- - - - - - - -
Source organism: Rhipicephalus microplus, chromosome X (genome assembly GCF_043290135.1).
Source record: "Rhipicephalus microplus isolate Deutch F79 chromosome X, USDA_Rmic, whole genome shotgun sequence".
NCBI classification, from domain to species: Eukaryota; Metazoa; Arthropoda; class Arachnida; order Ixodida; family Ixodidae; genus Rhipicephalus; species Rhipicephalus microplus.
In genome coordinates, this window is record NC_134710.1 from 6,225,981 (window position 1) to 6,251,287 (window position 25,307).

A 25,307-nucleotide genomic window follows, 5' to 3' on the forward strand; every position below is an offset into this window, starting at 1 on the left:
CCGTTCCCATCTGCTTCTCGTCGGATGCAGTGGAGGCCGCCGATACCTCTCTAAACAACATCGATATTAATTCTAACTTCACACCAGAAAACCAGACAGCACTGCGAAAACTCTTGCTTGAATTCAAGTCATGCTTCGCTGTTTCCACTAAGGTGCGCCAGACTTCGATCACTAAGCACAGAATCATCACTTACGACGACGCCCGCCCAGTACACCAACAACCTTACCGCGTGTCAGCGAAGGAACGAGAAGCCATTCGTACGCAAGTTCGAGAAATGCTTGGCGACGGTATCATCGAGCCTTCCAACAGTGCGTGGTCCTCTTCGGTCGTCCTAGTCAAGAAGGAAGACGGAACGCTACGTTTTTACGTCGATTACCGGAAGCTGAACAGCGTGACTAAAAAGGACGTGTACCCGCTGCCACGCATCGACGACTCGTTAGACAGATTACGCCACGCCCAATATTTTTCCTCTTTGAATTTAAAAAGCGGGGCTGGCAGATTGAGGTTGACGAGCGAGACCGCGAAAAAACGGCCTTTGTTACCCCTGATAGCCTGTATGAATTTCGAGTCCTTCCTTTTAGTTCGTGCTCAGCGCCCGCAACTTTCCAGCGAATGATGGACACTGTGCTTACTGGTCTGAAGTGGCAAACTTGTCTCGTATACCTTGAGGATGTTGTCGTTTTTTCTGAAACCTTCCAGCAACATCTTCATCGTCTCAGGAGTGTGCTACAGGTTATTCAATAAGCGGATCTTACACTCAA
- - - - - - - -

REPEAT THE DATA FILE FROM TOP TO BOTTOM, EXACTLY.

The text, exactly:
Source organism: Rhipicephalus microplus, chromosome X (genome assembly GCF_043290135.1).
Source record: "Rhipicephalus microplus isolate Deutch F79 chromosome X, USDA_Rmic, whole genome shotgun sequence".
NCBI classification, from domain to species: Eukaryota; Metazoa; Arthropoda; class Arachnida; order Ixodida; family Ixodidae; genus Rhipicephalus; species Rhipicephalus microplus.
In genome coordinates, this window is record NC_134710.1 from 6,225,981 (window position 1) to 6,251,287 (window position 25,307).

A 25,307-nucleotide genomic window follows, 5' to 3' on the forward strand; every position below is an offset into this window, starting at 1 on the left:
CCGTTCCCATCTGCTTCTCGTCGGATGCAGTGGAGGCCGCCGATACCTCTCTAAACAACATCGATATTAATTCTAACTTCACACCAGAAAACCAGACAGCACTGCGAAAACTCTTGCTTGAATTCAAGTCATGCTTCGCTGTTTCCACTAAGGTGCGCCAGACTTCGATCACTAAGCACAGAATCATCACTTACGACGACGCCCGCCCAGTACACCAACAACCTTACCGCGTGTCAGCGAAGGAACGAGAAGCCATTCGTACGCAAGTTCGAGAAATGCTTGGCGACGGTATCATCGAGCCTTCCAACAGTGCGTGGTCCTCTTCGGTCGTCCTAGTCAAGAAGGAAGACGGAACGCTACGTTTTTACGTCGATTACCGGAAGCTGAACAGCGTGACTAAAAAGGACGTGTACCCGCTGCCACGCATCGACGACTCGTTAGACAGATTACGCCACGCCCAATATTTTTCCTCTTTGAATTTAAAAAGCGGGGCTGGCAGATTGAGGTTGACGAGCGAGACCGCGAAAAAACGGCCTTTGTTACCCCTGATAGCCTGTATGAATTTCGAGTCCTTCCTTTTAGTTCGTGCTCAGCGCCCGCAACTTTCCAGCGAATGATGGACACTGTGCTTACTGGTCTGAAGTGGCAAACTTGTCTCGTATACCTTGAGGATGTTGTCGTTTTTTCTGAAACCTTCCAGCAACATCTTCATCGTCTCAGGAGTGTGCTACAGGTTATTCAATAAGCGGATCTTACACTCAA